The Su-27KUB is a twin-seat derivative of the single-seat Su-27K deck fighter first flown in 1987 and officially accepted in service with the Russian Navy in August 1998. Designation of project is T10KUB. A prototype T10KUB-1 (no. 21) was built in Komsomolsk-on-Amur in 1995-1998 and assembled in Moscow. First flight of T10KUB: 29th April 1999 by V.G. Pugachov and S.N. Melnikov. Both the Su-27K and Su-27KUB feature Sukhoi’s characteristic “integral triplane layout”, a combination of canards, main wing and stabiliser. The main external difference is that the KUB has a forward section resembling that of the Su-34 land-based naval strike aircraft. The latter had its public debut at the 1995 Paris Air Show. Apart from the two naval airplanes, a similar nose section is used on the Su-34 interdiction aircraft intended to form the backbone of Russian Front-line Aviation in the next century.
Although neither the Russian Navy nor Sukhoi has revealed the roles that the Su-27KUB would fulfill, it is known that the new aircraft would supplement Su-27Ks, and not supersede them.
The KUB suffix means “Korabelny, Uchebno-Boyevoi”, or “Ship-borne, Training, Combat” in English. In addition to the primary combat roles, the KUB will seemingly be used for training purposes, most notably practising operations from the deck of a carrier. Also, the KUB might be used for restoration of flying skills of line Navy pilots. In this role the Su-27KUB would supplement the Su-25UTG straight-wing twin-jet, a navalized version of the Su-25 attack aircraft. There is no certainty about the Su-27KUB’s combat functions as of yet. Sukhoi has not revealed information on the avionics suite installed on the airplane. It might be that the KUB would carry the Sea Snake aiming complex and other systems developed for the Su-34, which is a dedicated strike aircraft intended to act against sea-going targets and submarines.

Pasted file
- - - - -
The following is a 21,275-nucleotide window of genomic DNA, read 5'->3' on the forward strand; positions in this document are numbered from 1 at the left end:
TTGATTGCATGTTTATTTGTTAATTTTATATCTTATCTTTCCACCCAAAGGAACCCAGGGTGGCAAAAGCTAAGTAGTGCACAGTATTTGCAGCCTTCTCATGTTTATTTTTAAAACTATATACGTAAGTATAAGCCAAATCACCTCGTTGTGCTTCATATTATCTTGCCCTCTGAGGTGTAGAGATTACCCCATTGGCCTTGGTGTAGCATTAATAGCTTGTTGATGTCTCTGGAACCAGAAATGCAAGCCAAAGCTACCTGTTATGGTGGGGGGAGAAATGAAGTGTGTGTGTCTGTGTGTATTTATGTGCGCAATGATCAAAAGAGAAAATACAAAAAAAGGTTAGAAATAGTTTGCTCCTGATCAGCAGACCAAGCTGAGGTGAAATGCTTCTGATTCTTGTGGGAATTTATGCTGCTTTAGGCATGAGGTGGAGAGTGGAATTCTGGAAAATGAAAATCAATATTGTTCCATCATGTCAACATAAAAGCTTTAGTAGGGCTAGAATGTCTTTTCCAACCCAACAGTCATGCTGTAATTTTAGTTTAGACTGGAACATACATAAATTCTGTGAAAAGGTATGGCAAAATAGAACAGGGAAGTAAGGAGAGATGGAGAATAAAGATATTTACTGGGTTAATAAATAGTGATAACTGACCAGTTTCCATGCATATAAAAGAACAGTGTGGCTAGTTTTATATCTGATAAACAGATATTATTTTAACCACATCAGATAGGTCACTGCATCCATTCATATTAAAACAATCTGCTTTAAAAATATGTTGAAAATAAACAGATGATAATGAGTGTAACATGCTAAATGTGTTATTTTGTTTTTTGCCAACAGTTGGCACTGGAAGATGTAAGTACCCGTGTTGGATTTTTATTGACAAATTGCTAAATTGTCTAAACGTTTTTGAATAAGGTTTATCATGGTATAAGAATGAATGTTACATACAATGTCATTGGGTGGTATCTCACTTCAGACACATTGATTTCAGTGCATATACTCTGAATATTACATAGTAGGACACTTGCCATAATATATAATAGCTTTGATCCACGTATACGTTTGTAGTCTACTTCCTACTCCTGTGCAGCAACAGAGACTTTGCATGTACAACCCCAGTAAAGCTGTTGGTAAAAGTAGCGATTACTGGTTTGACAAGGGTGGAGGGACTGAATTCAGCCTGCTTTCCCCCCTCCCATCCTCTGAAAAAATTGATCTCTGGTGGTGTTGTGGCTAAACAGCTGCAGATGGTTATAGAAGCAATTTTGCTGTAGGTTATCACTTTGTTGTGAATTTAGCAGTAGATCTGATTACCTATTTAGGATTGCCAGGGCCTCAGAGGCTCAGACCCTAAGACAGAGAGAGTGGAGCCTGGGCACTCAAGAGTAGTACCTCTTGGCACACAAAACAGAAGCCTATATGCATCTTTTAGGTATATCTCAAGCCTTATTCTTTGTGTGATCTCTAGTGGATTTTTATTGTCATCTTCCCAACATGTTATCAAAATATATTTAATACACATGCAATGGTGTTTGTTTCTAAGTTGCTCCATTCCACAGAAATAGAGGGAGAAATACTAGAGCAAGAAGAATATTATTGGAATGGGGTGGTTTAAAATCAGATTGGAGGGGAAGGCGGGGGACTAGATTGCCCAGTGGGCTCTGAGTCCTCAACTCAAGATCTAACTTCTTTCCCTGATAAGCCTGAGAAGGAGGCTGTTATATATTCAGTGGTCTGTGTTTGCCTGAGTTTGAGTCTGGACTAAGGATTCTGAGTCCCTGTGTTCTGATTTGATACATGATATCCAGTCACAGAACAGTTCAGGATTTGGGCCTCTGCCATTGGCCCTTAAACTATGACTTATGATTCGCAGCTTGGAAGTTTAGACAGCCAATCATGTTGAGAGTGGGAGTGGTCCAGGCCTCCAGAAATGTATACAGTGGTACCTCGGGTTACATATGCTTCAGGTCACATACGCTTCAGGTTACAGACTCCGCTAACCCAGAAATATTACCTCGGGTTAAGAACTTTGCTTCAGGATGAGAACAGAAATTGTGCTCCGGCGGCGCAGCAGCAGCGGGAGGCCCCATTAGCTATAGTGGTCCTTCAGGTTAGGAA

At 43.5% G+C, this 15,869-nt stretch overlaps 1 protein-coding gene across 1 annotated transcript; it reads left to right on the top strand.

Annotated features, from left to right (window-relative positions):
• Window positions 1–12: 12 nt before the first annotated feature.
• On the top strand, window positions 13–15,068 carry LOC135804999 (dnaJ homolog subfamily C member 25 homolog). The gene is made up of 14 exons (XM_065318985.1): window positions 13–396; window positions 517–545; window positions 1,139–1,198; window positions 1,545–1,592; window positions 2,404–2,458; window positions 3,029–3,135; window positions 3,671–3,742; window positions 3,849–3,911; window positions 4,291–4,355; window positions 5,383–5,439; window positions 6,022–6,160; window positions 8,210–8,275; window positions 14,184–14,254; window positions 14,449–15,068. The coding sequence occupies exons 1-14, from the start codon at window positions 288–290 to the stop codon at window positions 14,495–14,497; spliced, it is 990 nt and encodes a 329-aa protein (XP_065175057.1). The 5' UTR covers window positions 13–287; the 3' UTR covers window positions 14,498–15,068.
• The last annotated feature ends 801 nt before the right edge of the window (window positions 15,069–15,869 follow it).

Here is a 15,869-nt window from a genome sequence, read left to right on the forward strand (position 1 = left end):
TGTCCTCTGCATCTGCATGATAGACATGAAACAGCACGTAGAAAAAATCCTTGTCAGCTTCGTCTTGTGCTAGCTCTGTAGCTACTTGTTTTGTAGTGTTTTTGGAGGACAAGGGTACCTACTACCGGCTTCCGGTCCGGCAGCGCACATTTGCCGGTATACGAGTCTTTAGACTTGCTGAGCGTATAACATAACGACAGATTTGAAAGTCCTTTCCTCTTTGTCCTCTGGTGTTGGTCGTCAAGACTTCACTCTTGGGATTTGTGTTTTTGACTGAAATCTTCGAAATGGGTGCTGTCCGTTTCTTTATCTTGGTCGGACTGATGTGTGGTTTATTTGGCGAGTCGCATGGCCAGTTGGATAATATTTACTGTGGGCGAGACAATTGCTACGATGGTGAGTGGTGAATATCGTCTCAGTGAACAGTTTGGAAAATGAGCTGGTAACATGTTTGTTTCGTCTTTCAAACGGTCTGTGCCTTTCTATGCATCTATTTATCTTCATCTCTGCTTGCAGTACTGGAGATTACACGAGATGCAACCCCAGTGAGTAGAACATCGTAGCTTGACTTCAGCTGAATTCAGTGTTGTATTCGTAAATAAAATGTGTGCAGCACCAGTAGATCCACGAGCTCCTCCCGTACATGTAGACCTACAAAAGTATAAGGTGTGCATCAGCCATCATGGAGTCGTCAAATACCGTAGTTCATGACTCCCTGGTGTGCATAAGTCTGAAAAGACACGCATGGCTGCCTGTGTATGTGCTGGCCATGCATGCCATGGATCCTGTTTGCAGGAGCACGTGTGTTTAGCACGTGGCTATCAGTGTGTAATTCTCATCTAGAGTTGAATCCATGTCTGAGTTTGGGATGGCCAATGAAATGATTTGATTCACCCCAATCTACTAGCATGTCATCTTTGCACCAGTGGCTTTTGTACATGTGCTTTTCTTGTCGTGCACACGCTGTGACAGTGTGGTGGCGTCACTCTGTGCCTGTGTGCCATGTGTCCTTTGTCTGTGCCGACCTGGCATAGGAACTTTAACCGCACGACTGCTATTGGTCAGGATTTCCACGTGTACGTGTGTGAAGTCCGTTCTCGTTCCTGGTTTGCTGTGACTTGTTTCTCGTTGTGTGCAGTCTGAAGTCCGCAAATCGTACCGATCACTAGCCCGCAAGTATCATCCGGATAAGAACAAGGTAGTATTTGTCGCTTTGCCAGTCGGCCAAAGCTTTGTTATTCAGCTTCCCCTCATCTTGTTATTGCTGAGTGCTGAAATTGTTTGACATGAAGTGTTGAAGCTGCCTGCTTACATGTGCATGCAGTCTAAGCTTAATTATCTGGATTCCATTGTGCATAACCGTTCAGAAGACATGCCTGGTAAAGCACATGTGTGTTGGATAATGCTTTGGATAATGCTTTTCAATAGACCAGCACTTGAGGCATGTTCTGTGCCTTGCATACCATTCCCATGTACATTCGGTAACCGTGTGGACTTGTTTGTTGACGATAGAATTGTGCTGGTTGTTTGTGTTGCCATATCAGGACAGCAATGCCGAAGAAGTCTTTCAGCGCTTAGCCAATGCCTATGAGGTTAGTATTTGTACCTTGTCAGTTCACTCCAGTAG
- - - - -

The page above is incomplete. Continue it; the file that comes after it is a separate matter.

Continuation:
The Sea Snake complex built around the Argon central computer, has a coherent radar able to detect a ship at a range of 150-200 km. Also, the complex has infrared, electro-optical, acoustic, magnetic and other sensors.
In 1999 the Sukhoi Su-27KUB two-seat carrier fighter/trainer has begun arrested landing trials at Saki in the Crimea, only five months after its first flight. The aircraft is using the NITKA (Nauchno-Issledovatyelski trenirovochny kompleks aviatsii /Aviation scientific-research and training complex) facility at the Ukrainian-owned former Soviet Naval Air Base while the Russian Navy’s sole carrier, the Admiral Kuznetsov, is undergoing repair and refurbishment at Murmansk. Flight tests from the carrier are planned for later in the year on completion of that work. The NITKA provides a representation of Kuznetsov’s deck, with ski-jump and four-wire arresting gear. Although intended for carrier conversion training of pilots, the large side-by-side cockpit of the Su-27KUB makes it an excellent platform for more specialized tasks, amongst which the Russian Navy plans anti-shipping strike, land attack, reconnaissance and electronic warfare.
The Su-27KUB is equipped with the standard Al-31F engines but in the future they will be replaced with the Al-31FP engines with thrust vector control (TVC). The onboard radar is an N-014 developed at the Fazotron institute.